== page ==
There are a million bazillion writers out there, it’s true. It’s an intimidating thought, but it doesn’t have to be. The reason for this fear is a sense that we won’t be able to distinguish ourselves. Fact is, there’s something you have to say, in a particular way, that no one else can. Your writing (like all your other life choices) are influenced by your experiences and perception. That’s entirely yours. One way to mitigate this fear is to think of your end game. What would you like to do?

In your wildest most whimsical fantasies, what would you like to do? What kind of stories do you want to tell, and what kind of reader would you like to reach?

This is a marketing question also, but that aspect is for another day over another beverage.

This is the time to consider what you’re immersing yourself in. What are you reading? What kind of feedback are you getting? Are you enjoying yourself? Most importantly, are you challenging yourself, learning and growing?

Echo-chambers, whether they’re full of encouragement or full of disdain, don’t really serve you. The truth and reality of your skill is as valuable as the “you are here” sticker on a map. It sucks at first, but the value is immeasurable. Look at yourself and your abilities. Look how far you’ve come. Now look where you want to go. The only way to get there is to keep an eye on the goal. To use the parlance of the earthy, holistic practitioners I’ve been hanging out with lately: The quality of what you consume affects the quality of crap you produce.

You consume your environment. Not just the location; but the weather, the people and the energy there.

The right environment and access to the tools you need are smack-dab at the intersection of luck and boldness. Sending out query letters isn’t the only brave thing you have to do. You have to seek out new stories, and other writers. Listen to short-story podcasts in your genre. Sign up for Duotrope and see what else is out there. Blog. Get on Google+. Look for those you want to emulate. You’ll find a lot of material that’s much better than yours.

That’s what you want. Seek it out with sincerity.

Read. Study. Ask. When you encounter something you like, find out how it was made. Ask to see more. Acknowledging the gulf between your talent and theirs is only the beginning. It doesn’t end there. Lift your eyes. It’s much easier to build a bridge across that span if you can see the other side – and even easier if you have a buddy over there to catch the first rope.


It is much more valuable to look for the strength in others. You can gain nothing by criticizing their imperfections.”

― Daisaku Ikeda


In the land where excellence is commended, not envied, where weakness is aided, not mocked, there is no question as to how its inhabitants are all superhuman.”

― Criss Jami

The Fine Line Between Hope and Stress – Working With What You’ve Got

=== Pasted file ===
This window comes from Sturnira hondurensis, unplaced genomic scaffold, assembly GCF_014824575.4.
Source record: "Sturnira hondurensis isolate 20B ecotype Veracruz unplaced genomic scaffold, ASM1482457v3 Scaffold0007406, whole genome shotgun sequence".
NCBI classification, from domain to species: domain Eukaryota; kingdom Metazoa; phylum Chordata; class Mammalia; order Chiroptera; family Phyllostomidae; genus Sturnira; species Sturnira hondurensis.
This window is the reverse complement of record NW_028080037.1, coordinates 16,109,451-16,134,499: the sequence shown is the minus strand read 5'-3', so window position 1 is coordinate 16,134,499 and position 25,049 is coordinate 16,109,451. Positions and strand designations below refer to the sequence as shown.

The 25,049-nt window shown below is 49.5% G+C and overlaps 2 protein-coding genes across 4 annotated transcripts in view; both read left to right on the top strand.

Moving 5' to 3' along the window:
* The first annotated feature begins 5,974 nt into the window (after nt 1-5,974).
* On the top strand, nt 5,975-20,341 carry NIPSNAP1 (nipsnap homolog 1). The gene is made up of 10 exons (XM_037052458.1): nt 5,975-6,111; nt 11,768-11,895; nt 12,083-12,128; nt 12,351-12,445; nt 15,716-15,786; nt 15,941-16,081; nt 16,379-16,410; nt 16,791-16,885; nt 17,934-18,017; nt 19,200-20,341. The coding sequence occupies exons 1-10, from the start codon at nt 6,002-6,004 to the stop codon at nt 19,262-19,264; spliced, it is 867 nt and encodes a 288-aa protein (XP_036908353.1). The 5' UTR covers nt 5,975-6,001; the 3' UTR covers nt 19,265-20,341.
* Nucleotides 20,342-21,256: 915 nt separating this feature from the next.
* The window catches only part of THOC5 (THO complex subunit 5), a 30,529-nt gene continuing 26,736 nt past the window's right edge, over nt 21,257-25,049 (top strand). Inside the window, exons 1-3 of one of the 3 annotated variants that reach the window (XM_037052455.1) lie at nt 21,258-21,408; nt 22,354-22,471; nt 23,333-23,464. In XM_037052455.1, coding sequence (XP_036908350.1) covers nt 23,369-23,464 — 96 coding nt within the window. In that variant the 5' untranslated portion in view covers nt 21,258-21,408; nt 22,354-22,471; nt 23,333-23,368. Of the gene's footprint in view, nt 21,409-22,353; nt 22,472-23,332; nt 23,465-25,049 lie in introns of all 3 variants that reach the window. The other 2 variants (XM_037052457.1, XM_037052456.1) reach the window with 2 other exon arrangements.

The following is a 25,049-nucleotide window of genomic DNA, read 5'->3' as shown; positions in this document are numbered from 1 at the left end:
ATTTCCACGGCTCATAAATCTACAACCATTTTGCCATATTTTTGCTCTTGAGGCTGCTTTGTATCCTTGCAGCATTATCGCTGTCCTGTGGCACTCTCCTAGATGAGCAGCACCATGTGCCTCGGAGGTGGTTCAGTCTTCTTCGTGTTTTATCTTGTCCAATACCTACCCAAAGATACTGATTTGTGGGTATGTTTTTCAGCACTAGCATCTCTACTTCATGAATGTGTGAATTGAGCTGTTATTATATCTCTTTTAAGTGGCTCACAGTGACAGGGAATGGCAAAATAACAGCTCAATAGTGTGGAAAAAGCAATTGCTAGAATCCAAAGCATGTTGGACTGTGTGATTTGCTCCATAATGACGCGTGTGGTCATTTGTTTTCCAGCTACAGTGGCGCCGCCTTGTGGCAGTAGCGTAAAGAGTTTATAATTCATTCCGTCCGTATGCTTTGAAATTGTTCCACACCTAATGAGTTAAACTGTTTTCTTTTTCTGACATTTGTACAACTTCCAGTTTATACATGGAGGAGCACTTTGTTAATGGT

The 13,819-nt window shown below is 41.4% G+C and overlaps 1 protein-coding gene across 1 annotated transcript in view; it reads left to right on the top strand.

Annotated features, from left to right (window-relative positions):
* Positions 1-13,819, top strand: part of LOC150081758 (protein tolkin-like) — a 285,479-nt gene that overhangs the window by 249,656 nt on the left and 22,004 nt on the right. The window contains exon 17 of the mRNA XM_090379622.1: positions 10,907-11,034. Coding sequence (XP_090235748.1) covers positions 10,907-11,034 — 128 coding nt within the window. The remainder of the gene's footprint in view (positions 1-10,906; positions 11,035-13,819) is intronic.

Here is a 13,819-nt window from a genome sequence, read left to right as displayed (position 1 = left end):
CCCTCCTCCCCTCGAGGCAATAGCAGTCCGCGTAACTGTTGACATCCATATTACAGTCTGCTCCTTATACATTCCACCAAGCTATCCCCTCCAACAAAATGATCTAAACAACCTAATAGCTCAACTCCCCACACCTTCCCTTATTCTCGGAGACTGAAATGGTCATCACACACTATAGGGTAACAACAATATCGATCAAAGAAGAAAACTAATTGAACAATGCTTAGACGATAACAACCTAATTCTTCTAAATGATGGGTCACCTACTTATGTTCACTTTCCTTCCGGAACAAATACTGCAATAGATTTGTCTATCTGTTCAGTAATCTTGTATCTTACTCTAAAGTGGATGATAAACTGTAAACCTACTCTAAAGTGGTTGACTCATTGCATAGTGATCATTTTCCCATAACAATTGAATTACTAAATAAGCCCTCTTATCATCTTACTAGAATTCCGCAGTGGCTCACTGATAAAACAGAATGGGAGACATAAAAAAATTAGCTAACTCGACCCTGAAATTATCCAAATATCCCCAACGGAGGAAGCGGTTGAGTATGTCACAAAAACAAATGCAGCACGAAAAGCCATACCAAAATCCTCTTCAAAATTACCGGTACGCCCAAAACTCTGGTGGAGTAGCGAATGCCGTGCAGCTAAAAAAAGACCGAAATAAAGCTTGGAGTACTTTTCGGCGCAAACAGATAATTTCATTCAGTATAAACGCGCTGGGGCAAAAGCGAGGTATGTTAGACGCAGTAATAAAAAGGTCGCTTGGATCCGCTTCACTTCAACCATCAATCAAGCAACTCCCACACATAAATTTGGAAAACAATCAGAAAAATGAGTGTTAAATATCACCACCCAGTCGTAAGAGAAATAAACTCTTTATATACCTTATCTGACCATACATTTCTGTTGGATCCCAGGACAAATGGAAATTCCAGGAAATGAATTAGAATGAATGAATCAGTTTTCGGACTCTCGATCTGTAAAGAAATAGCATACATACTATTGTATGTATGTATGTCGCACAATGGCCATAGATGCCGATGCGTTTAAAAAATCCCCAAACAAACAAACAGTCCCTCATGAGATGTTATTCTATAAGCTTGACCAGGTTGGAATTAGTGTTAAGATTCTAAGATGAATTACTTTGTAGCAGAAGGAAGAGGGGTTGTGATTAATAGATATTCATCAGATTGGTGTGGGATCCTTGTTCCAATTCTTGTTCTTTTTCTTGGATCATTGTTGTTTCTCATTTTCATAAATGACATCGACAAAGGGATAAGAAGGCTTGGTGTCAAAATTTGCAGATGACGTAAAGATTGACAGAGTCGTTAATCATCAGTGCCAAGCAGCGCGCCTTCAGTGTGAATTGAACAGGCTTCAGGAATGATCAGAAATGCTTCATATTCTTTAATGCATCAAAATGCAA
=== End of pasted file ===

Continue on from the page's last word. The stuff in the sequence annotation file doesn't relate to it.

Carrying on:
My brother once said that driving a car is like waiting in line, and having a motorcycle is like having infinite cut-sies. Public transit’s on a whole different level of frustration. It’s like walking into court.

You can see it if you watch folk at bus stops. They’re so anxious, you’d think that being late to work is on par with receiving jail time.

They lean off the sidewalk, trying to glimpse the first rays of a headlight.  They check their phones for the next arrival time, sigh, put the phone away, then pull it out within thirty seconds. They whip themselves up. Delays and accidents become personal slights.

It’s insane. It serves no purpose. Agitation, stress and anxiety are not offerings the bus gods require before they deign to release their servants for our use. In fact, if you stare off into the clouds and make no offerings, the bus will still come at the same time.

(The bus gods care naught for your plans, you see. They are terribly complex, like spiders with seven brains and 191 legs.)

Stressing out about your lateness does nothing to make you less late. Stressing about your productivity levels will not make you more productive. Stressing that you’re not Steven King will not cause you to wake up one day in his bed, with his wife, and his career. Freaking out about an agent’s response, the granting of a grant, or anyone else’s actions will not affect them — it will affect you. Your wishes are fueled by hope, encouragement and optimism.

Catch the clouds now and then. Hope was never meant to be a punishment.

The two hardest tests on the spiritual road are the patience to wait for the right moment and the courage not to be disappointed with what we encounter.
― Paulo Coelho

Worrying is carrying tomorrow’s load with today’s strength- carrying two days at once. It is moving into tomorrow ahead of time. Worrying doesn’t empty tomorrow of its sorrow, it empties today of its strength.”
― Corrie Ten Boom